18. Looking for some advice, I milled an Oak slab from a stem I felled about 5yrs ago which I then let sit for about 2yrs before bringing it in the garage to work it, figuring it would be sufficiently seasoned. I was planning on turning it into a table so I’ve planed it and started sanding however it’s developing a crack which I’m convinced is spreading. This is my first attempt so excuse my ignorance but is it likely to simply split in two and if so is it doomed or can something be done to prevent it? I’ve attached a couple of pics which don’t show it fantastically. It’s a really nice piece and I’ve invested a lot of time into it now so don’t want to give up on it too easily similarly I also don’t want to press on and get rid of my existing dining table if it’s days are numbered. Any advice would be much appreciated! thanks in advance, Joe
  19. morning folks, found these emerging / crawling about on the ends of recently felled oaks, only in sap wood area, they were live yesterday ,but it was lashing it down with rain so did not take photos, they were actually springing off the logs onto the ground believe it or not, now, 24hrs later all appear dead and much fewer in number ,and having been sprayed with insecticide this am even fewer alive I hope..... curious to know what they might be larvae of.. looked like a small maggot, so assume from a flying insect, I am not into entomology so am at a loss, presume not the processional oak moth as these appear to form nests on surface of bark.... but there were thousands of the things yesterday.. hope somebody with more knowledge can enlighten me. cheers in advance Tim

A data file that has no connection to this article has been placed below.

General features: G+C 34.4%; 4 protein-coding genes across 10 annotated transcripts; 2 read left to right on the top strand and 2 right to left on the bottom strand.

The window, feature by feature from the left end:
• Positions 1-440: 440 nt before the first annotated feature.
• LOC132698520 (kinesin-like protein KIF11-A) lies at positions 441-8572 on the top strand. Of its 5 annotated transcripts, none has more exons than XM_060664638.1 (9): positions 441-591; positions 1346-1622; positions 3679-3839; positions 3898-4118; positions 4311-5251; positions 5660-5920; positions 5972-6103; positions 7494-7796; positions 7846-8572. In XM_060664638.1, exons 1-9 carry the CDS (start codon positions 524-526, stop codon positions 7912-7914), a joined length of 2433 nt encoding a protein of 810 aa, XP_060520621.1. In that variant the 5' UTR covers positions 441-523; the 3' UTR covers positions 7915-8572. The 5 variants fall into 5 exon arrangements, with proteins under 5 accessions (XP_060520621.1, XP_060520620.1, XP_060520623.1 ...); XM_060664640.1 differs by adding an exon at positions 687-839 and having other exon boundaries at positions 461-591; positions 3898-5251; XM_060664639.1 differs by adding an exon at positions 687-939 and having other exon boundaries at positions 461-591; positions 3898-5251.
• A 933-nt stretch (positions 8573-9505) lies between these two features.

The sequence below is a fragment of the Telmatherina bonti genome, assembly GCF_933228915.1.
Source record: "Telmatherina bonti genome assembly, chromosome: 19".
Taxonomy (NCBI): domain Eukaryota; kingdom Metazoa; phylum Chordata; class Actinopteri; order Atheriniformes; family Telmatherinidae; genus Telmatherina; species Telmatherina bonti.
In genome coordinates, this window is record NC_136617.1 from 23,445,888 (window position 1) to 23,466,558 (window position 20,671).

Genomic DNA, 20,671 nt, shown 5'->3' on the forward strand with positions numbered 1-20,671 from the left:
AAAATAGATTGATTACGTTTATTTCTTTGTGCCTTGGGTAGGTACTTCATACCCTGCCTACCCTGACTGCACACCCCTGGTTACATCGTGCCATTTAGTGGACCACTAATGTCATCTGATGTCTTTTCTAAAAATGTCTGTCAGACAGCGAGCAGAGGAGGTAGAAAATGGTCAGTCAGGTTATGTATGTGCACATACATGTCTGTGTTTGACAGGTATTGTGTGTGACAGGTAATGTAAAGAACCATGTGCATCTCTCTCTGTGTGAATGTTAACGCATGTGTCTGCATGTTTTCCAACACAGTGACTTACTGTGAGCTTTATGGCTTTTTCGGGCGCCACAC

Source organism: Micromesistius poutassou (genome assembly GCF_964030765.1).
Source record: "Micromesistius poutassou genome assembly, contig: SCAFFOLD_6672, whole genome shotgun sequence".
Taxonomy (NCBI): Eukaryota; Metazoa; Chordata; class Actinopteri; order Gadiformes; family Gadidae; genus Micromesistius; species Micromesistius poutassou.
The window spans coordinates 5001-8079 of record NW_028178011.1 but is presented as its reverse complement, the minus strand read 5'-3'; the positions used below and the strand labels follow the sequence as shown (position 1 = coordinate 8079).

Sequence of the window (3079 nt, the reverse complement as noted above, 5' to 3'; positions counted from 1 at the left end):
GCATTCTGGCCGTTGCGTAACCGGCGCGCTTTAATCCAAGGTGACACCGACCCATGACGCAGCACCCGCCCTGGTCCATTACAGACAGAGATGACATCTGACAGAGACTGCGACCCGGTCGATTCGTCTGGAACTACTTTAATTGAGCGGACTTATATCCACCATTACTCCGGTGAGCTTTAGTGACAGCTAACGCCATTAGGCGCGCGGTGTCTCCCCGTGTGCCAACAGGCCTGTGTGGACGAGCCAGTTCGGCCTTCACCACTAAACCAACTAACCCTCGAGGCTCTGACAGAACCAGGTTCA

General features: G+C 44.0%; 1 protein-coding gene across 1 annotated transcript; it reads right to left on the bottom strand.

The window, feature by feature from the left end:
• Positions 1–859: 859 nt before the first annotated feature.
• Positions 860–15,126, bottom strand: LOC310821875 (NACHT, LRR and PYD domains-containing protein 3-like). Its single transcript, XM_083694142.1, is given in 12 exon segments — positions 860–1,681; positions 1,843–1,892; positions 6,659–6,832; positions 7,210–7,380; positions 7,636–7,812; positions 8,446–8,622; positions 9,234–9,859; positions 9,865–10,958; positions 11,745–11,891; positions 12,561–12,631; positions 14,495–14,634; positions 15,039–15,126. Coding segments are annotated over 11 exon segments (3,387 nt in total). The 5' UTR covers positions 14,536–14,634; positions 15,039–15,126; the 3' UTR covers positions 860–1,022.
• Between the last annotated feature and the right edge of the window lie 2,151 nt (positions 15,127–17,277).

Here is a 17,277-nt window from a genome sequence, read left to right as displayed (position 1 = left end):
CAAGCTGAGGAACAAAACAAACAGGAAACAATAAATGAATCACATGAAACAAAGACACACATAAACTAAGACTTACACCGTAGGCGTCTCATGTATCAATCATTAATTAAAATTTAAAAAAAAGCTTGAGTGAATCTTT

20. I’ve read a lot about oils and wax but I can’t find anything which gives the finish I am after suggesting to me it can’t, which is not a word I like to use, be done! I would like to keep the sanded matt finish on an oak slab (table top) but bring out the grain, without colouring too much, yet protect it from the kids spilling their cereal or the misses her coffee. Am I looking for tartan paint or is there a way of achieving this? The slab has good colour/grain without any treatment so I’d take a protected matt finish over bringing out the grain if it’s a case of one or the other. Any assistance much appreciated, novis at work!
  21. I am in the final stages of purchasing a 1930's semi-detached house in south-east London. During the purchasing process, I have found out that the house had its rear wall underpinned in 2008 to stop subsidence which was identified as being caused by an circa 80-year old oak tree which is sucking all the moisture from the clay soil. The oak is located on an unadopted side road 16 metres from the house's back wall. The insurance company drilled 3 bore holes around the property and did DNA tests that revealed 80% of roots present were oak (it's the only oak in the area). An ornamental acer and cherry (the other 20% of roots found) were removed from the garden. Unfortunately, in 2014, the property began to subside again, so the insurance company underpinned the house's rear wall once more with 3.3m of concrete, which they call a 'root barrier'. They tried to carry out works to the oak tree in 2014, but neighbours formed a campaign group which has resulted in the oak being given a TPO by the council. The vendor, the the vendor's insurance company and the underpinning specialist that did the work all say that the oak roots can no longer get under the house to cause further subsidence as the oak's roots will not go that deep (3.3m), but my building surveyor says that its only a matter of a few years until the roots go under/through/around the barrier in their search for water. In your opinion, will the oak be able to circumvent the 3.3 metre deep root barrier? Any advice welcome!